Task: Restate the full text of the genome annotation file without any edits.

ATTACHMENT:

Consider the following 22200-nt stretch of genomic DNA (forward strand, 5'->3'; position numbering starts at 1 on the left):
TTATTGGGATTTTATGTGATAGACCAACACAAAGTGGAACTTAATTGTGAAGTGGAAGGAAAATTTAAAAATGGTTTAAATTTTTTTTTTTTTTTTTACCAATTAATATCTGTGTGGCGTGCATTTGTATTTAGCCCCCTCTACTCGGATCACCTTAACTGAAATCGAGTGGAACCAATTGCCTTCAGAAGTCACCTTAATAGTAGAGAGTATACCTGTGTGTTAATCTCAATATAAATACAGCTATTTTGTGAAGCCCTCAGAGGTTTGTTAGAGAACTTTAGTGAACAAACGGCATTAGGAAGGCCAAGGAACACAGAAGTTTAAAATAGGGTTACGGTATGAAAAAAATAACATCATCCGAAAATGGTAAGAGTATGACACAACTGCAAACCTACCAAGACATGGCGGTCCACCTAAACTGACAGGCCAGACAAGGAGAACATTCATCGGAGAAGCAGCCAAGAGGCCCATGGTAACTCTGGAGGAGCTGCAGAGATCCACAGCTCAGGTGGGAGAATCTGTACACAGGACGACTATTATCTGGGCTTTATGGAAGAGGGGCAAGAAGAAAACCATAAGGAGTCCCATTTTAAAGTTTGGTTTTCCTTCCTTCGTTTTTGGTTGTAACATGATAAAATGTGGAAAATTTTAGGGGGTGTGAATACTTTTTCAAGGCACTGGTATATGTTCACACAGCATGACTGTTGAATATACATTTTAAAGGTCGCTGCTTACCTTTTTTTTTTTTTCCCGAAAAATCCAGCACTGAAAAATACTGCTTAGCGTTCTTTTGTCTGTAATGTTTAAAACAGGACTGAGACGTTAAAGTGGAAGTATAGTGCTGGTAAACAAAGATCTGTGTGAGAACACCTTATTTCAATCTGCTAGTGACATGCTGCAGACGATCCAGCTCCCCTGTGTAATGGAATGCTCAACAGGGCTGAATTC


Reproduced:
Consider the following 22200-nt stretch of genomic DNA (forward strand, 5'->3'; position numbering starts at 1 on the left):
TTATTGGGATTTTATGTGATAGACCAACACAAAGTGGAACTTAATTGTGAAGTGGAAGGAAAATTTAAAAATGGTTTAAATTTTTTTTTTTTTTTTTACCAATTAATATCTGTGTGGCGTGCATTTGTATTTAGCCCCCTCTACTCGGATCACCTTAACTGAAATCGAGTGGAACCAATTGCCTTCAGAAGTCACCTTAATAGTAGAGAGTATACCTGTGTGTTAATCTCAATATAAATACAGCTATTTTGTGAAGCCCTCAGAGGTTTGTTAGAGAACTTTAGTGAACAAACGGCATTAGGAAGGCCAAGGAACACAGAAGTTTAAAATAGGGTTACGGTATGAAAAAAATAACATCATCCGAAAATGGTAAGAGTATGACACAACTGCAAACCTACCAAGACATGGCGGTCCACCTAAACTGACAGGCCAGACAAGGAGAACATTCATCGGAGAAGCAGCCAAGAGGCCCATGGTAACTCTGGAGGAGCTGCAGAGATCCACAGCTCAGGTGGGAGAATCTGTACACAGGACGACTATTATCTGGGCTTTATGGAAGAGGGGCAAGAAGAAAACCATAAGGAGTCCCATTTTAAAGTTTGGTTTTCCTTCCTTCGTTTTTGGTTGTAACATGATAAAATGTGGAAAATTTTAGGGGGTGTGAATACTTTTTCAAGGCACTGGTATATGTTCACACAGCATGACTGTTGAATATACATTTTAAAGGTCGCTGCTTACCTTTTTTTTTTTTTCCCGAAAAATCCAGCACTGAAAAATACTGCTTAGCGTTCTTTTGTCTGTAATGTTTAAAACAGGACTGAGACGTTAAAGTGGAAGTATAGTGCTGGTAAACAAAGATCTGTGTGAGAACACCTTATTTCAATCTGCTAGTGACATGCTGCAGACGATCCAGCTCCCCTGTGTAATGGAATGCTCAACAGGGCTGAATTC